The Oshkosh-based company’s data visualization service, Cognition, harvests and analyzes raw data from transactions, itineraries, traveler surveys and other sources. Cognition translates the data into actionable insights for clients and shows why key performance indicators are trending. It provides predictive analytics, helping corporate travel managers prepare for long-term trends.
Under third-generation family ownership, Appleton-based Industrial Nameplate added a CNC router into its process — a huge project and improvement for the 60-year-old company. The tool cuts fabricating time in half or better. The company also has reduced human fabricating errors, and its on-time delivery for its largest customer is 99 percent.
This Neenah-based social venture helps nonprofits improve their technology capacity. The organization launched NPlace.org, a free social community for nonprofits that empowers them to help one another. IT Forward also launched a pilot to help nonprofits set up Office 365 at a fraction of the typical cost, aiming to help nonprofits across the country.
In 2019, the Neenah company launched the Zing platform, a consumer warranty product that provides jewelers with reliable warranty coverage to offer their customers. Zing expanded to include a reimagined shipping experience to make it easy for jewelers and wholesalers to compare and choose the best delivery options to suit their needs.
Kohler’s WasteLAB reshapes the traditional manufacturing process through use of discarded materials. WasteLAB reuses unfired pottery cull, discarded enamel and other traditional manufacturing “waste” streams to create products such as ceramic tiles and tabletops. It was founded in 2013 as a part of Kohler Co.’s Innovation for Good program, an incubator focused on developing and implementing sustainable business solutions.
The Fond du Lac manufacturer of outboard engines uses 100 percent recycled aluminum in the die casting of outboard engines and introduced innovative waste energy recovery techniques that have reduced annual energy consumption by 9 billion BTUs annually, equivalent to 73,000 gallons of gasoline. Mercury has reduced raw material usage without sacrificing performance and durability in its final product.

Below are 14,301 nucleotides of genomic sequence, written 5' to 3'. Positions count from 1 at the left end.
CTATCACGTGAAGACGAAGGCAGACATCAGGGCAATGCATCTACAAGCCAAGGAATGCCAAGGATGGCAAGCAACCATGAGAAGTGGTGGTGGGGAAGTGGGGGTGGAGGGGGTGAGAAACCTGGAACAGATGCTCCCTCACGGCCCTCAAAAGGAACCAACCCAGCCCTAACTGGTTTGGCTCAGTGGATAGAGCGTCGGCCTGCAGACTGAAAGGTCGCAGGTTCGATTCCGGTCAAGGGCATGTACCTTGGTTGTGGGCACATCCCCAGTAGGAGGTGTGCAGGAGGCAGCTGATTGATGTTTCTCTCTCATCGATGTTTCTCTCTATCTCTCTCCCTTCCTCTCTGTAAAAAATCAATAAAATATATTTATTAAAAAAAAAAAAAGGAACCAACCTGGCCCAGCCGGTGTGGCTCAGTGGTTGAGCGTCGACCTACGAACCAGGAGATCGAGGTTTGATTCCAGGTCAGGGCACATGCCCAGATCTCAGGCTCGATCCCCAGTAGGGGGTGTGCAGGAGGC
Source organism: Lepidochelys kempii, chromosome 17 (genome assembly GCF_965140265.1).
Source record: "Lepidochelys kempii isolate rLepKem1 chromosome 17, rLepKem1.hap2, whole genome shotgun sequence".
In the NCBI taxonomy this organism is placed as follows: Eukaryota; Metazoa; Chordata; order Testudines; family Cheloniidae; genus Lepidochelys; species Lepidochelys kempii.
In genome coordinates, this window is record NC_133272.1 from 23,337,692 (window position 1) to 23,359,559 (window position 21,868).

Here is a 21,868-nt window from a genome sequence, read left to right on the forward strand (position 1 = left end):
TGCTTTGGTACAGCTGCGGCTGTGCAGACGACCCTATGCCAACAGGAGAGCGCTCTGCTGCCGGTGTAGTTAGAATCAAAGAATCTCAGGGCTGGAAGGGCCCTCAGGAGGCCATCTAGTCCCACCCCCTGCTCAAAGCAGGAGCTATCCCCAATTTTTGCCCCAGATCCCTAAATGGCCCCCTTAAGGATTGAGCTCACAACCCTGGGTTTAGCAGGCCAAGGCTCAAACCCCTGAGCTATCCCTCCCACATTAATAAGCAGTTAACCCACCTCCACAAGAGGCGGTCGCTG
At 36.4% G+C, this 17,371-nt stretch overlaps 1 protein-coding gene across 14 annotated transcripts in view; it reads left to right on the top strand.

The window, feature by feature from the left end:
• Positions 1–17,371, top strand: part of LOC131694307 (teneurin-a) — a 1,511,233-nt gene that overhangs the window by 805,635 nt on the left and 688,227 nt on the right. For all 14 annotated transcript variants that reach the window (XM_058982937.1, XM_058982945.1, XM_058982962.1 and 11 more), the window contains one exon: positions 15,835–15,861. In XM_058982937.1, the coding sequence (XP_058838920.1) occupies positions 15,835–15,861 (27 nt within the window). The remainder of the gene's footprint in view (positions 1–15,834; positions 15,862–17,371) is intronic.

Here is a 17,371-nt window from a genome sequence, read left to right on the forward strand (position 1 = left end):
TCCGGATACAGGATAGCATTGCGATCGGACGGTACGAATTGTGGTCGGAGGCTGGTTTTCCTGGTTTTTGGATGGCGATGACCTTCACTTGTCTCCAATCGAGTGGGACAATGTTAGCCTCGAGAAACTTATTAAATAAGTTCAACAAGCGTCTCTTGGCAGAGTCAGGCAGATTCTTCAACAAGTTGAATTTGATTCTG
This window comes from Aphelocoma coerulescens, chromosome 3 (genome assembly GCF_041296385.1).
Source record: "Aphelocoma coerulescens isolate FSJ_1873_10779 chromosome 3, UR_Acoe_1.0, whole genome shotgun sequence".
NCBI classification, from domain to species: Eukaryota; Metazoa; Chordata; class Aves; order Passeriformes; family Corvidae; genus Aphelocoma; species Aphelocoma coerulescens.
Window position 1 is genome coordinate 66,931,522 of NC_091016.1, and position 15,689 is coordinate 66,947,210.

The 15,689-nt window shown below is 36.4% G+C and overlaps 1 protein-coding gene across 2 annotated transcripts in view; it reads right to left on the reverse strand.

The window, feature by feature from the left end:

With an individual-oriented approach to nutrition and health care, Nutritional Healing has customized programs to suit its clients’ unique lifestyles and conditions. The Appleton-based company has expanded quickly as it has helped clients prevent surgeries and eliminate the need for prescription medications.
The Howard-based company created a web-based software tool — the NVR Scheduler — allowing a business to create, modify and run work schedules for their employees from any computer. The NVR Scheduler is a custom-tailored, affordable, local technology that greatly reduces the time clients spend on building schedules for employees. The software can incorporate both organizational and individual rules.
The Oshkosh Food Co-op was incorporated as a not-for-profit co-op in 2013 with the goal of creating a member-owned, full-service grocery store in Oshkosh’s central city. Partnering with local food sourcing, the co-op offers symbiotic benefits between consumers and suppliers, encouraging sustainable farming and healthier food sources in a food desert area. Following a successful fundraising campaign, construction will begin soon on the grocery store.
The Combined Locks-based company created an app for researching targeted hashtags for users to attach to their social media content. The app, which started as an internal tool, helps users connect with niche audiences to grow their following and engagement and quickly locate the most relevant hashtags for their content.
Priority Inc. of Sheboygan developed a proprietary backlit illuminated fabric cabinet sign that allows customers to efficiently change their marketing message with a low-cost replacement fabric. The Lumiscape product was designed to suit retailers, corporate environments and other facilities that want impactful graphics that can be changed on a regular basis at an affordable cost.
Roving Blue developed the O-Pen, an advanced pocket water purifier that uses a special electrolytic ozone that is stronger than chlorine when dissolved in water, killing microbes quickly and reverting to oxygen. The O-Pen is the Lena-based company’s first and best-selling item, representing a whole new class of personal water purification devices.